Tee for Two – Emma George

Tee for Two – Emma George

On Thursday night at Olympic Park, Emma George set a world pole vault record of 4.55m. She honed her skill as a teenage trapeze artist with the Flying Fruit Fly Circus. Now she has her sights set on reaching new heights at the Sydney Olympics.

It should not be long before Emma George achieves one of her short-term goals. 

You may see her on Port Phillip Bay off Brighton, sitting with her boyfriend beneath the canopy of their dinghy, lines dangling in the water. 

Together they search for that nice, big snapper. The one that has so far eluded them. 

But Emma George is determined. And patient. For her, it is simply a matter of time. 

The 22-year-old loves a challenge, so she leapt at my request for a round of golf, although it had been more than a year since her last hit. 

We managed to get a game at Riversdale Golf Club, Mt Waverley. 

“I hope you’ve got some patience,” said Emma. “I’m a pole-vaulter, not a golfer!”

She pulled her own buggy and had a full set of clubs housed in a blue Greg Norman signature edition golf bag. 

“Mum and Dad bought them for me and they use them more than I do,” she said. 

“I found two wine glasses in the bag from the last time they had them. They love golf.”

Her golfing attire consisted of navy shorts, a white top over a navy shirt and runners. Her red mane was tied neatly in a bun. 

She mentioned that on one of her few golfing outings she hit a member of the ground staff driving a mower. “Got him right in the arm. But he was OK, thank goodness!”

After that, I stood well behind her for each shot. 

For someone who does most of her best work in the air, Emma had a lot of trouble lifting her ball off the ground. 

Her powerful swing was all arms and no wrists. 

She cold-topped two balls straight into a little creek that runs directly in front of the second tee. “It’s OK,” she said. “I’ve got plenty of other ones.”

Emma is into her final year of an arts-commerce degree at Deakin University, Burwood, majoring in Indonesian and marketing. 

“When I finish uni this year I want to work part-time,” she said. “I think I’ll use my commerce degree more than anything, and just start working.”

Working is something Emma has been doing for some time. After finishing Year 12 at Albury’s Scots College in 1992, she saved enough for an air ticket and to defer a science course at Monash University. She took off alone for a year-long working holiday “doing Europe”.

Pretty brave, wasn’t it?

“No, it was fun,” she said. “I started off in London. Luckily I got a job as a receptionist at Michael Caine’s restaurant.

“I saved a bit of money, then Mum came over and we spent two weeks driving around Portugal and Spain. Then I toured through Europe with a friend, working all the way, washing dishes, that sort of thing.”

When Emma arrived home, science had well and truly lost its appeal. She moved to Melbourne and her focus shifted on to something she had always enjoyed at school – athletics.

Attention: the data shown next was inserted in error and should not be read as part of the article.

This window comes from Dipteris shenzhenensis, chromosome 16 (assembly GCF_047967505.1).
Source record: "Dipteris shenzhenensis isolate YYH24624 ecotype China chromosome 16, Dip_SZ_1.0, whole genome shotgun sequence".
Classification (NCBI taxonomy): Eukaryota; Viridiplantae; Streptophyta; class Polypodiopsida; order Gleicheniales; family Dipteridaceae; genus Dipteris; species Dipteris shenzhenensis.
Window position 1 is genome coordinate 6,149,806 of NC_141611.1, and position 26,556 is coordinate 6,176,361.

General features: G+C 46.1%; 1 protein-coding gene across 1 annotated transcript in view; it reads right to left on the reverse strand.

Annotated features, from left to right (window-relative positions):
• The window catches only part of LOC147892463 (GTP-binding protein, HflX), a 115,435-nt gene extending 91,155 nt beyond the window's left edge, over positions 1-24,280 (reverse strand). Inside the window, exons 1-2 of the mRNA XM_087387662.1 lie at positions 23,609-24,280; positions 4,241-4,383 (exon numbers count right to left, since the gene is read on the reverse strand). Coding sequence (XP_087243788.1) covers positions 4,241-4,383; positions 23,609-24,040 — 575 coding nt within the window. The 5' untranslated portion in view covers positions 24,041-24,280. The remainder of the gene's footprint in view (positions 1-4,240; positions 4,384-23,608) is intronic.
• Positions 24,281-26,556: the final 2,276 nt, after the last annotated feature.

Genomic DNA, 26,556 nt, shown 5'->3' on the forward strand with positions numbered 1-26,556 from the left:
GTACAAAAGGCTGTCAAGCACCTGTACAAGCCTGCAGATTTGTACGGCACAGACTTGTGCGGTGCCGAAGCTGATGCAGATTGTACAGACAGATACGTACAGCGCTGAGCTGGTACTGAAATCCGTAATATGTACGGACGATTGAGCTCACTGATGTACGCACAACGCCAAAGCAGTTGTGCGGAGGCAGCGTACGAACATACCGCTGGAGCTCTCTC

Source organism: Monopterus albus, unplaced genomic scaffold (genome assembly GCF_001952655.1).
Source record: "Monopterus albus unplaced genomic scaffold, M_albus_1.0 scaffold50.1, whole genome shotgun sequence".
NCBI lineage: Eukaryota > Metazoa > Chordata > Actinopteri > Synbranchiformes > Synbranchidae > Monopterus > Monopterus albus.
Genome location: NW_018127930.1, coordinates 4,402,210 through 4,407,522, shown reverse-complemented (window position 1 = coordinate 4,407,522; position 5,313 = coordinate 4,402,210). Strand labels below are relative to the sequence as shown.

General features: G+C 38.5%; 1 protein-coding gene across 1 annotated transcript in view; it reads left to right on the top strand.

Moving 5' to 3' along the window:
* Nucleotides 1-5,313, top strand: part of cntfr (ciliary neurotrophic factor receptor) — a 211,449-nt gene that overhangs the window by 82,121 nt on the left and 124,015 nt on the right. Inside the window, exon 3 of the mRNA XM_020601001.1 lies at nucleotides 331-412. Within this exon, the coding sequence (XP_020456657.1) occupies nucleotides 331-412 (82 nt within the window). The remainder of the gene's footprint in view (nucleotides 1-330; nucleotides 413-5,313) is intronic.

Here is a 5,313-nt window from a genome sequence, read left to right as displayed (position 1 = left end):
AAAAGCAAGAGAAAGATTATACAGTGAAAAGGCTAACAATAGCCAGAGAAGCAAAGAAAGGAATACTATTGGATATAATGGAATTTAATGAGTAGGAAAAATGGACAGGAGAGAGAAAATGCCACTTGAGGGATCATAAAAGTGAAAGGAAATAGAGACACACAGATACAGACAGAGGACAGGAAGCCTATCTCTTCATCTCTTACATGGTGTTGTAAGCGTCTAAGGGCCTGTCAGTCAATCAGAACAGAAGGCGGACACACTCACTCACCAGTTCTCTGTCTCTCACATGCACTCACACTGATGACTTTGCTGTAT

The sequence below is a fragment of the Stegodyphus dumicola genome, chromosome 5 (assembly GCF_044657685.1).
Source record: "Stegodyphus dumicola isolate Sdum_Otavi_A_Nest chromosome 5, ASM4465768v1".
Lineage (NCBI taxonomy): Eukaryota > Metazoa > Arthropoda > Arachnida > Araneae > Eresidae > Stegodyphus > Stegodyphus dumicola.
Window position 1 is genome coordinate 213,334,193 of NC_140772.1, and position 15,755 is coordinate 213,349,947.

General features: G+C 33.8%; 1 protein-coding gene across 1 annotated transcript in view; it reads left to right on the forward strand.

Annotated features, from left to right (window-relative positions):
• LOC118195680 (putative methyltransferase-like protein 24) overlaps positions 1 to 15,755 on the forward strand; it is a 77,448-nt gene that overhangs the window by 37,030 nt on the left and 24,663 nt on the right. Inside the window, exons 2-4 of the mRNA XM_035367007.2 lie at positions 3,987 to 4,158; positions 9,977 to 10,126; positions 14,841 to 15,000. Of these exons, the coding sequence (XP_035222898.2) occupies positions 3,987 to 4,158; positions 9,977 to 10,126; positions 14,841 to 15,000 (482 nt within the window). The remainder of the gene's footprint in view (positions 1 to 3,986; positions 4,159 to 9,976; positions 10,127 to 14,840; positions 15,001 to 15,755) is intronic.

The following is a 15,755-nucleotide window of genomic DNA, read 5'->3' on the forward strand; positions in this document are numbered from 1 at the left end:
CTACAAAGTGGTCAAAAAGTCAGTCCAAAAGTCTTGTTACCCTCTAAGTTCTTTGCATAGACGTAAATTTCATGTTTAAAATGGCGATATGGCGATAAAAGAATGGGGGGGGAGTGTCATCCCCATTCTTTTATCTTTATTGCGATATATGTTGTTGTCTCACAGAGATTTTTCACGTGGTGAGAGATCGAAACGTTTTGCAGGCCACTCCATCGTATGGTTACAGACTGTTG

By the time we reached the fourth tee, my scoring pencil was blunt. After her eight at the first, then a 10, followed by another eight, we agreed to forget about the score and concentrate on playing some good shots. 

My partner just wanted to send them flying into the air, and let out a shriek of joy when at last it happened. 

In the early 1980s, Noel and Merron George took their young daughter to Albury to join the Flying Fruit Fly Circus, an outfit specialising in acrobatics and gymnastics for all ages. Emma ended up balancing on her head on top of a stack of chairs. 

“I loved all that, but the main thing that was really beneficial to me was the trapeze,” she said. “That’s where the best part of my vault, the swing, comes from.

“If I hadn’t done that for four years, there’s no way I’d be jumping the kind of heights that I have.”

Noel George is his daughter’s greatest supporter. 

When Emma first broke the world record in the women’s pole-vault, a huge party was thrown at her parents’ home in Beechworth, in north-eastern Victoria. 

As the guests arrived, Noel pointed up to a long chalk line he had drawn across one side of the house. With great pride he told them: “That’s the height of Emma’s world record.”

He has had to make a few changes since. Since Thursday, the line stands at 4.55m.

“My parents have never pushed me, and have always been there,” Emma said. 

“All it takes is a phone call from me and Dad will drop everything to do all my running around and Mum will sometimes do some cooking and send it down so I can put it in the freezer.”

Along with her university studies, Emma trains six days a week, with two sessions each day, morning and night. And not just vaulting practice. There is sprinting work, and two circuits of weights and gymnastics. “I do take Sundays off,” she said.

The Sydney Olympics are her long-term goal, but within a fortnight comes her first real test. The World Indoors in Paris. 

It will be the first time the women’s pole-vault has been held at a world championship level. 

“I don’t really think of myself as a world record-holder,” she said. “I know that if I held the world record in the 100 metres, I would think that was pretty good. But, because the pole-vault is still a new sport for women, I don’t see it as being a great achievement.

“My aim is to jump a lot higher, so that I can say, well, I really do deserve this record.”

Sunday Herald Sun, February 23 1997

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